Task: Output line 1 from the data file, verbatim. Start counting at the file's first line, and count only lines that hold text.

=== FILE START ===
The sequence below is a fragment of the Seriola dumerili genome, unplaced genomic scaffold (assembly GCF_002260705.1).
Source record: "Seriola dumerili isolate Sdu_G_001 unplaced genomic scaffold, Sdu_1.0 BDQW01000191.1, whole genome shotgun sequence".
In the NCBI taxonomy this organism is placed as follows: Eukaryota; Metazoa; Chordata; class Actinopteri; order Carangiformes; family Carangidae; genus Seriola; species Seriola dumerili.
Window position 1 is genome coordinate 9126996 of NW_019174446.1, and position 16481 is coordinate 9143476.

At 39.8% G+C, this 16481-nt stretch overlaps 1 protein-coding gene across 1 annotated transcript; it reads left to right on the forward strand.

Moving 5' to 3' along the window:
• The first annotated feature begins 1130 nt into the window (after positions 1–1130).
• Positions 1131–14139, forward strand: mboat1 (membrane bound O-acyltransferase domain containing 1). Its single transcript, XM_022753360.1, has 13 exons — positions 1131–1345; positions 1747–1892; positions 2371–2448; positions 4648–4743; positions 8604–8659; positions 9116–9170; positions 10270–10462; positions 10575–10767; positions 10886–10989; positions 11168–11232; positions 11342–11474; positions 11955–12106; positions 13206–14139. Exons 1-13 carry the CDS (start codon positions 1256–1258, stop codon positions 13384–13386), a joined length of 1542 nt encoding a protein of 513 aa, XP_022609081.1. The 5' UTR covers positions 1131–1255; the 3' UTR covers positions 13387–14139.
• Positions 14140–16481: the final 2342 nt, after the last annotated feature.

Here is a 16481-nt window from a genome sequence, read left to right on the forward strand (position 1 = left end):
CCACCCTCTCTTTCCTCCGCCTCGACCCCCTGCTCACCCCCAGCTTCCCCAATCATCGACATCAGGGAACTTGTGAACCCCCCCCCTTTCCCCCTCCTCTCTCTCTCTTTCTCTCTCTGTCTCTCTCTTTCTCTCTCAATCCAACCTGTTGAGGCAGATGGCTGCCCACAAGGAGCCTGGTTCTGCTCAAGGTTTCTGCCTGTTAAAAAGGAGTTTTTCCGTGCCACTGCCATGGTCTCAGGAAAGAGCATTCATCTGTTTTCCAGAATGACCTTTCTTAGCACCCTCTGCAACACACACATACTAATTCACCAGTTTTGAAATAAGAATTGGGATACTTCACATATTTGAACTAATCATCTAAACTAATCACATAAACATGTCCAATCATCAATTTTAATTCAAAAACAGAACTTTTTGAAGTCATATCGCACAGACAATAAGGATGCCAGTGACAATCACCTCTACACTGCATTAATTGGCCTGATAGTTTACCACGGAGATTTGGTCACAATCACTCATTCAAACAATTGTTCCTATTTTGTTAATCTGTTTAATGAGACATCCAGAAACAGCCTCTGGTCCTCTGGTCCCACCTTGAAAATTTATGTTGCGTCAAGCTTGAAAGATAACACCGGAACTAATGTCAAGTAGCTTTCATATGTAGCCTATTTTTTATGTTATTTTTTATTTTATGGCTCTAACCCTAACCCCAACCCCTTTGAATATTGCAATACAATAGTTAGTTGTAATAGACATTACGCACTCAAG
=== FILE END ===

The sequence below is a fragment of the Seriola dumerili genome, unplaced genomic scaffold (assembly GCF_002260705.1).